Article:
Yahoo today announced its latest open-source release: a model that can figure out if images are specifically pornographic in nature. The system uses a type of artificial intelligence called deep learning, which involves training artificial neural networks on lots of data (like dirty images) and getting them to make inferences about new data. The model that’s now available on GitHub under a BSD 2-Clause license comes pre-trained, so users only have to fine-tune it if they so choose. The model works with the widely used Caffe open source deep learning framework. The team trained the model using its now open source CaffeOnSpark system. The new model could be interesting to look at for developers maintaining applications like Instagram and Pinterest that are keen to minimize smut. Search engine operators like Google and Microsoft might also want to check out what’s under the hood here. “To the best of our knowledge, there is no open source model or algorithm for identifying NSFW images,” Yahoo research engineer Jay Mahadeokar and senior director of product management Gerry Pesavento wrote in a blog post.
  • Cloudera, Hortonworks, and Uber to Keynote at Apache Big Data and ApacheCon Europe
  • Vendors Pile on Big Data News at Strata
    Cloudera, Pentaho and Alation are among vendors making Big Data announcements at this week's Strata event. Vendors big and small are making news at this week's Strata + Hadoop event as they try to expand their portion of the Big Data market. Cloudera highlighted a trio of Apache Software Foundation (ASF) projects to which it contributes. Among them is Spark 2.0, which benefits from a new Dataset API that offers the promise of better usability and performance as well as new machine learning libraries.
  • New alliances focus on open-source, data science empowerment
    How can data science make a true market impact? Partnerships, particularly amongst open source communities. As IBM solidifies its enterprise strategies around data demands, two new partnerships emerge: one with Continuum Analytics, Inc., advancing open-source analytics for the enterprise; and another with Galvanize, initiating a Data Science for Executives program. Continuum Analytics, the creator and driving force behind Anaconda — a leading open data science platform powered by Python — has allied with IBM to advance open-source analytics for the enterprise. Data scientists and data engineers in open-source communities can now embrace Python and R to develop analytic and machine learning models in the Spark environment through its integration with IBM’s DataWorks Project. The new agreement between IBM and Galvanize, which provides a dynamic learning community for technology, will offer an assessment, analysis and training element for Galvanize’s Data Science for Executives program. This program empowers corporations to better understand, use and maximize the value of their data. The program will support IBM’s DataFirst Method, a methodology that IBM says provides the strategy, expertise and game plan to help ensure enterprise customers’ succeed on their journey to become a data-driven business.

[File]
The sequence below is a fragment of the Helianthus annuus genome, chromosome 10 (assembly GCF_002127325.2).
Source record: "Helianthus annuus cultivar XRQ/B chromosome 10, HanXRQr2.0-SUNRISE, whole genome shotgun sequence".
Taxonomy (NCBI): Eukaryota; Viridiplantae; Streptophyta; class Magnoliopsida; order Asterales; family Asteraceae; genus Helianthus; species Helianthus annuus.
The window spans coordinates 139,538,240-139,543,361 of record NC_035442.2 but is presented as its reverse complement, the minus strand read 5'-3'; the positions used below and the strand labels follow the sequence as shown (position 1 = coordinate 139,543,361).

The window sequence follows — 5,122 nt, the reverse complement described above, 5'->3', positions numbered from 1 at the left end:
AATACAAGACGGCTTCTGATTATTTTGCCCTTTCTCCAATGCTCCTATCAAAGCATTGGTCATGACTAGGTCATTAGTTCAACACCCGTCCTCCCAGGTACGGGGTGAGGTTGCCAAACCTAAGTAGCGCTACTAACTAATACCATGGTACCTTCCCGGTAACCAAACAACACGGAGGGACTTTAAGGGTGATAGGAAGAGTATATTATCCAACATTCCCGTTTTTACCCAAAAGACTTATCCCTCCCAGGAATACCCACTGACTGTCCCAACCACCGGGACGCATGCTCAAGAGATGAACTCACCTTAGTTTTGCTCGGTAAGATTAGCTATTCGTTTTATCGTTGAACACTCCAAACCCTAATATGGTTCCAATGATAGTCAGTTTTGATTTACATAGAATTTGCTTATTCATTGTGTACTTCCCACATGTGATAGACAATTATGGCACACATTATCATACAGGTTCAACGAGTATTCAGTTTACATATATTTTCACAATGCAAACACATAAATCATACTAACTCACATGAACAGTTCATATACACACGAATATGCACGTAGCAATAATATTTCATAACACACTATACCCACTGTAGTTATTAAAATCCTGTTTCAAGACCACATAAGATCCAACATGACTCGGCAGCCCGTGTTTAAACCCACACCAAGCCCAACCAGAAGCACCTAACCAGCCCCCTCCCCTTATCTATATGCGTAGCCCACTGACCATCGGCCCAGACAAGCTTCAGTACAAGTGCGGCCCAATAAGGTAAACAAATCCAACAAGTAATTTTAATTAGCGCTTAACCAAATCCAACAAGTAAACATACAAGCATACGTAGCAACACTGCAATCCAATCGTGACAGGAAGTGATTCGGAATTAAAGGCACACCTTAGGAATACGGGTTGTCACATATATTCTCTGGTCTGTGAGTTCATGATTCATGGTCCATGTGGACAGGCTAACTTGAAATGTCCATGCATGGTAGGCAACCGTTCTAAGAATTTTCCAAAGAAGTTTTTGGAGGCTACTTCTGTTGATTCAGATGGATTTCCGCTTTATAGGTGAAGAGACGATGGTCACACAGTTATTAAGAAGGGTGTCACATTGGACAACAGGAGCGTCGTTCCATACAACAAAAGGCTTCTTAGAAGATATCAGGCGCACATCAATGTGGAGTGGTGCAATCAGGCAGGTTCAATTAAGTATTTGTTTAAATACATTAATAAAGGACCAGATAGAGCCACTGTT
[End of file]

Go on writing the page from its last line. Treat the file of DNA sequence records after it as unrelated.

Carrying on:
• Apache Spot: open source big data analytics for cyber
  • Chinese open source blockchain startup Antshares raises $4.5M through crowdsourcing [Ed: Microsoft-connected]
  • August and September 2016: photos from Pittsburgh and Fresno
  • Libre Learn Lab: a summit on freely licensed resources for education
    Libre Learn Lab is a two-day summit for people who create, use and implement freely licensed resources for K-12 education, bringing together educators, policy experts, software developers, hardware hackers, and activists to share best practices and address the challenges of widespread adoption of these resources in education. The 2nd biennial conference is Saturday, October 8th, and Sunday, October 9th, at the MIT Tang Center. The keynote addresses will be delivered by the FSF’s own Richard M. Stallman, former Chief Open Education Advisor Andrew Marcinek and founder of HacKIDemia Stefania Druga. At the event, there will be a special tribute to Dr. Seymour Papert (the father of educational computing) by Dr. Cynthia Solomon.

Security Leftovers

  • Friday's security advisories
  • ICANN grinds forward on crucial DNS root zone signing key update
    The Internet Corporation for Assigned Names and Numbers is moving -- carefully -- to upgrade the DNS root zone key by which all domains can be authenticated under the DNS Security Extensions protocol. ICANN is the organization responsible for managing the Domain Name System, and DNS Security Extensions (DNSSEC) authenticates DNS responses, preventing man-in-the-middle attacks in which the attacker hijacks legitimate domain resolution requests and replaces them with fraudulent domain addresses. DNSSEC still relies on the original DNS root zone key generated in 2010. That 1024-bit RSA key is scheduled to be replaced with a 2048-bit RSA key next October. Although experts are split over the effectiveness of DNSSEC, the update of the current root zone key signing key (KSK) is long overdue.
  • Cybersecurity isn't an IT problem, it's a business problem
    The emergence of the CISO is a relatively recent phenomenon at many companies. Their success often relies upon educating the business from the ground up. In the process, companies become a lot better about how to handle security and certainly learn how not to handle it. As a CIO, knowing the pulse of security is critical. I oversee a monthly technology steering committee that all the executives attend. The CISO reports during this meeting on the state of the security program. He also does an excellent job of putting risk metrics out there, color coded by red, yellow, and green. This kind of color grading allows us to focus attention on where we are and what we’re doing about it.